It is not the critic who counts; not the man who points out how the strong man stumbles, or where the doer of deeds could have done them better. The credit belongs to the man who is actually in the arena, whose face is marred by dust and sweat and blood; who strives valiantly; who errs, who comes short again and again, because there is no effort without error and shortcoming; but who does actually strive to do the deeds; who knows great enthusiasms, the great devotions; who spends himself in a worthy cause; who at the best knows in the end the triumph of high achievement, and who at the worst, if he fails, at least fails while daring greatly, so that his place shall never be with those cold and timid souls who neither know victory nor defeat. — Theodore Roosevelt
The next couple of months I want you to commit to showing up and being seen. It will take courage but you have to do it every day. It won’t get easier but you will get tougher.
Show up every day because creation awaits your manifestation. Show up because you have so much within you to share. Show up because you are enough. Show up because people less skilled than you are doing it without complaints.
Practice showing up despite your emotions. No one ever created anything significant acting solely on their feelings. Don’t wait to get in the mood. Don’t wait for inspiration to strike. Inspiration comes when you show up. Consistency will help you build confidence and courage.
Take it one day at a time. Move. Walk. Crawl even but show up every day. You deserve to do amazing stuff. You deserve to do great work. It’s always a good day to add to your knowledge. It’s always a good day to show someone kindness. It’s always a good day to hone your skill. It’s always a good day to create magic. Show up.
Put yourself out there. It’s not as scary as you think it is. Do it for you. Think about your mortality and use the time you have here to do all the things you want to do. Show up with the fears, the nerves and the uncertainty. You will be glad you did. Life will reward your diligence.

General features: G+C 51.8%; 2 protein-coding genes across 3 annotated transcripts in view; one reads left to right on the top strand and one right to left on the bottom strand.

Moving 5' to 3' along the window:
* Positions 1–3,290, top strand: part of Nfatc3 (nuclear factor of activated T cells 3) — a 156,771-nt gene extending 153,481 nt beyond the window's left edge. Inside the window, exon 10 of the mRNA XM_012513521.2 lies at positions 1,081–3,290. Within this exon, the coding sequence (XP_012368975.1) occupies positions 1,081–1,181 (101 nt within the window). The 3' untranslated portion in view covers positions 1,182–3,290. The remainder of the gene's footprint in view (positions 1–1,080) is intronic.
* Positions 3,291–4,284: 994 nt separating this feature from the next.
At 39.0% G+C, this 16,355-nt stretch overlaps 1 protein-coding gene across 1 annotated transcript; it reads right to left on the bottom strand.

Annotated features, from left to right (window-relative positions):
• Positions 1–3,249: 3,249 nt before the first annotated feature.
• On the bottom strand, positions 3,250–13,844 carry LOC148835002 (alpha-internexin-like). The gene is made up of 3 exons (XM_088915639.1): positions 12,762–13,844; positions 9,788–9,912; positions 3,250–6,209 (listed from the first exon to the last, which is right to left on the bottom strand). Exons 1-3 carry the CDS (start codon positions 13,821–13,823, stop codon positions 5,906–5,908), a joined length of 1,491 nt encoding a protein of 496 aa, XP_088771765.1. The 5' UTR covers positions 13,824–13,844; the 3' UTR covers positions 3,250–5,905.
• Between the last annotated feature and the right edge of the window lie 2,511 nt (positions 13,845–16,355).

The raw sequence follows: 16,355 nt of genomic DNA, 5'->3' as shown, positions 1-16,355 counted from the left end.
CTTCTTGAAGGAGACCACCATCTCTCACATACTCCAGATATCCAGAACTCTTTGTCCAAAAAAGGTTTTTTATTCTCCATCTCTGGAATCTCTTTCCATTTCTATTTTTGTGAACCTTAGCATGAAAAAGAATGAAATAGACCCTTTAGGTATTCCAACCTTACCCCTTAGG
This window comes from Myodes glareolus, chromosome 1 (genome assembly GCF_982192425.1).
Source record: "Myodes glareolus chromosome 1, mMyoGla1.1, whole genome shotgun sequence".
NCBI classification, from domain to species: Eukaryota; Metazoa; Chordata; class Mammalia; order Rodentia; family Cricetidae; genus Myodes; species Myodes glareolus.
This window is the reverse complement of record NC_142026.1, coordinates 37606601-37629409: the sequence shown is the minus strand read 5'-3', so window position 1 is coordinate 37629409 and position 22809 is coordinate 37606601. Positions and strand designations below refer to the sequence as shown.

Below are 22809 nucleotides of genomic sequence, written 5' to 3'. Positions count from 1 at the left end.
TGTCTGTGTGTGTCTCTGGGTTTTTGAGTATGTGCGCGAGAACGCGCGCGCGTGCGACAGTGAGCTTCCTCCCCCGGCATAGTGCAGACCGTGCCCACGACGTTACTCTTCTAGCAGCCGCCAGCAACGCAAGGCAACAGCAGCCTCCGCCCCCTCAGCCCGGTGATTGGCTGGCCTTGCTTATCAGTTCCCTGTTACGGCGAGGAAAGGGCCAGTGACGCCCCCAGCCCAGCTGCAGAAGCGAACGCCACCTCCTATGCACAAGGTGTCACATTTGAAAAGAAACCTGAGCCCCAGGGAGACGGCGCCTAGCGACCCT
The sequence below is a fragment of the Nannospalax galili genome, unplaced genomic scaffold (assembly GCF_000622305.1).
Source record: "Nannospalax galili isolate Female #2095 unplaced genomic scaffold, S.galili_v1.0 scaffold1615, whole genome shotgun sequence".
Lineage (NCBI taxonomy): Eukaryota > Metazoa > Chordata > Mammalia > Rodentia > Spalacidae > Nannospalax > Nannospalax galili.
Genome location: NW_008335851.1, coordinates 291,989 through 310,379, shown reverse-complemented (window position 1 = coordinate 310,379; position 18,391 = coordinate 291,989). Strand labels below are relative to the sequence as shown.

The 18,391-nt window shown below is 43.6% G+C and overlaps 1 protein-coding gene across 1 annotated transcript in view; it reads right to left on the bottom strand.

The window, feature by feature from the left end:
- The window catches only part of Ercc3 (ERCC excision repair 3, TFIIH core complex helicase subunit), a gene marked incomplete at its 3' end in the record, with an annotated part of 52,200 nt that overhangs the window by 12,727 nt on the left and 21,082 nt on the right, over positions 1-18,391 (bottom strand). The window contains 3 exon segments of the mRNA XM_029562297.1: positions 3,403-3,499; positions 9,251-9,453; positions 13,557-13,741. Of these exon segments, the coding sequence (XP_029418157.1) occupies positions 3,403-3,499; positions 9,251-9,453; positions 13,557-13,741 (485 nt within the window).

“For it will be like a man going on a journey, who called his servants and entrusted to them his property. To one he gave five talents, to another two, to another one, to each according to his ability. Then he went away. He who had received the five talents went at once and traded with them, and he made five talents more. So also he who had the two talents made two talents more. But he who had received the one talent went and dug in the ground and hid his master’s money. Now after a long time, the master of those servants came and settled accounts with them. And he who had received the five talents came forward, bringing five talents more, saying, ‘Master, you delivered to me five talents; here, I have made five talents more.’ His master said to him, ‘Well done, good and faithful servant. You have been faithful over a little; I will set you over much. Enter into the joy of your master.’ And he also who had the two talents came forward, saying, ‘Master, you delivered to me two talents; here, I have made two talents more.’ His master said to him, ‘Well done, good and faithful servant. You have been faithful over a little; I will set you over much. Enter into the joy of your master.’ He also who had received the one talent came forward, saying, ‘Master, I knew you to be a hard man, reaping where you did not sow, and gathering where you scattered no seed, so I was afraid, and I went and hid your talent in the ground. Here, you have what is yours.’ But his master answered him, ‘You wicked and slothful servant! You knew that I reap where I have not sown and gather where I scattered no seed? Then you ought to have invested my money with the bankers, and at my coming I should have received what was my own with interest. So take the talent from him and give it to him who has the ten talents.” — Matthew 25:14–30
This story is a familiar one popularly known as the parable of the talent. The first two servants in the story decided to show up each day to work on their gifts. As time went on they recorded an increase. The last servant decided to brood in fear and do nothing. Over time, his gift refused to multiply and he lost it when the master returned because he refused to show up daily to put in the work.
At the end of it all when you’re giving an account of your life, may you not be like the last servant in the parable of the talent who failed to show up because of fear. May your excuse not be that you feared the critics, didn’t think you were qualified or was waiting to be inspired. Until you die, show up every day without fail.
Originally published at Dzifa Mensah.